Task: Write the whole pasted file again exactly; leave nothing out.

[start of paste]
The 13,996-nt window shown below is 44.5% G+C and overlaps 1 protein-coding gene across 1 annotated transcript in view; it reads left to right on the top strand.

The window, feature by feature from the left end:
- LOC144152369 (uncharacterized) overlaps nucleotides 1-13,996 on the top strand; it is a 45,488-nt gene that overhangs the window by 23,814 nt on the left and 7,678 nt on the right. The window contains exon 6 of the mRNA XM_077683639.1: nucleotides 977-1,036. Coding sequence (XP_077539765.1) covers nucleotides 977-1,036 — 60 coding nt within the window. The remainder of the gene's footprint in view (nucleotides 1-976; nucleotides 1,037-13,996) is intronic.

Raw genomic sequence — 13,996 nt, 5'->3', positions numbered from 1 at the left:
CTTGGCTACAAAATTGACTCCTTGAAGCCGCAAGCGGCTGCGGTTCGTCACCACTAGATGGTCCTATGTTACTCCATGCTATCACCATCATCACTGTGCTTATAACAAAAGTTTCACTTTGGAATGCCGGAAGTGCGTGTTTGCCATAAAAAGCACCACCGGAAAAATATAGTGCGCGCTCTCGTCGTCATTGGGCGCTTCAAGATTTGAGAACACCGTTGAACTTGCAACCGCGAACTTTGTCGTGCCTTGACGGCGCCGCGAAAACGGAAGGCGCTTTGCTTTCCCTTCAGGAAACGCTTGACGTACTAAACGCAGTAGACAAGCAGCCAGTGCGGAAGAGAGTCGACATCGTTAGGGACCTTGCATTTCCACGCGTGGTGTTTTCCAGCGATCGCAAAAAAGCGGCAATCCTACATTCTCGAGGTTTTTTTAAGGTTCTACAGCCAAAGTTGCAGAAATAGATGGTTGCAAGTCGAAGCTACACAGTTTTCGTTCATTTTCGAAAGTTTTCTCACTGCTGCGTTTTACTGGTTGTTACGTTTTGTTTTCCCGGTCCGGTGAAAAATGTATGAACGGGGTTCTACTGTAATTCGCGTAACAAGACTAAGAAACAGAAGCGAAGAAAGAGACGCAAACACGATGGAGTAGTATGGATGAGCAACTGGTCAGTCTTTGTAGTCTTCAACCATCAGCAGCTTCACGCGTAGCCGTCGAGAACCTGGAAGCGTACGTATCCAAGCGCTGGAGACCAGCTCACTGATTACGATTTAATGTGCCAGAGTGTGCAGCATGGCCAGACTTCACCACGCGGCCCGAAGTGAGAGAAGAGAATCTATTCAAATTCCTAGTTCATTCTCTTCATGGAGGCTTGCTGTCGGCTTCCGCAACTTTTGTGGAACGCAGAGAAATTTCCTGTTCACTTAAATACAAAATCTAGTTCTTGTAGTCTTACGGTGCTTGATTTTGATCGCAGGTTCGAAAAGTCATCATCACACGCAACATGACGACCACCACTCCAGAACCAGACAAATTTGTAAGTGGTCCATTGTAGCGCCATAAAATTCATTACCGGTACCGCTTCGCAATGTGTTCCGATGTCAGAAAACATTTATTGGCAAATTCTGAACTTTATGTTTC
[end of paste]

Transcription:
The 13,996-nt window shown below is 44.5% G+C and overlaps 1 protein-coding gene across 1 annotated transcript in view; it reads left to right on the top strand.

The window, feature by feature from the left end:
- LOC144152369 (uncharacterized) overlaps nucleotides 1-13,996 on the top strand; it is a 45,488-nt gene that overhangs the window by 23,814 nt on the left and 7,678 nt on the right. The window contains exon 6 of the mRNA XM_077683639.1: nucleotides 977-1,036. Coding sequence (XP_077539765.1) covers nucleotides 977-1,036 — 60 coding nt within the window. The remainder of the gene's footprint in view (nucleotides 1-976; nucleotides 1,037-13,996) is intronic.

Raw genomic sequence — 13,996 nt, 5'->3', positions numbered from 1 at the left:
CTTGGCTACAAAATTGACTCCTTGAAGCCGCAAGCGGCTGCGGTTCGTCACCACTAGATGGTCCTATGTTACTCCATGCTATCACCATCATCACTGTGCTTATAACAAAAGTTTCACTTTGGAATGCCGGAAGTGCGTGTTTGCCATAAAAAGCACCACCGGAAAAATATAGTGCGCGCTCTCGTCGTCATTGGGCGCTTCAAGATTTGAGAACACCGTTGAACTTGCAACCGCGAACTTTGTCGTGCCTTGACGGCGCCGCGAAAACGGAAGGCGCTTTGCTTTCCCTTCAGGAAACGCTTGACGTACTAAACGCAGTAGACAAGCAGCCAGTGCGGAAGAGAGTCGACATCGTTAGGGACCTTGCATTTCCACGCGTGGTGTTTTCCAGCGATCGCAAAAAAGCGGCAATCCTACATTCTCGAGGTTTTTTTAAGGTTCTACAGCCAAAGTTGCAGAAATAGATGGTTGCAAGTCGAAGCTACACAGTTTTCGTTCATTTTCGAAAGTTTTCTCACTGCTGCGTTTTACTGGTTGTTACGTTTTGTTTTCCCGGTCCGGTGAAAAATGTATGAACGGGGTTCTACTGTAATTCGCGTAACAAGACTAAGAAACAGAAGCGAAGAAAGAGACGCAAACACGATGGAGTAGTATGGATGAGCAACTGGTCAGTCTTTGTAGTCTTCAACCATCAGCAGCTTCACGCGTAGCCGTCGAGAACCTGGAAGCGTACGTATCCAAGCGCTGGAGACCAGCTCACTGATTACGATTTAATGTGCCAGAGTGTGCAGCATGGCCAGACTTCACCACGCGGCCCGAAGTGAGAGAAGAGAATCTATTCAAATTCCTAGTTCATTCTCTTCATGGAGGCTTGCTGTCGGCTTCCGCAACTTTTGTGGAACGCAGAGAAATTTCCTGTTCACTTAAATACAAAATCTAGTTCTTGTAGTCTTACGGTGCTTGATTTTGATCGCAGGTTCGAAAAGTCATCATCACACGCAACATGACGACCACCACTCCAGAACCAGACAAATTTGTAAGTGGTCCATTGTAGCGCCATAAAATTCATTACCGGTACCGCTTCGCAATGTGTTCCGATGTCAGAAAACATTTATTGGCAAATTCTGAACTTTATGTTTC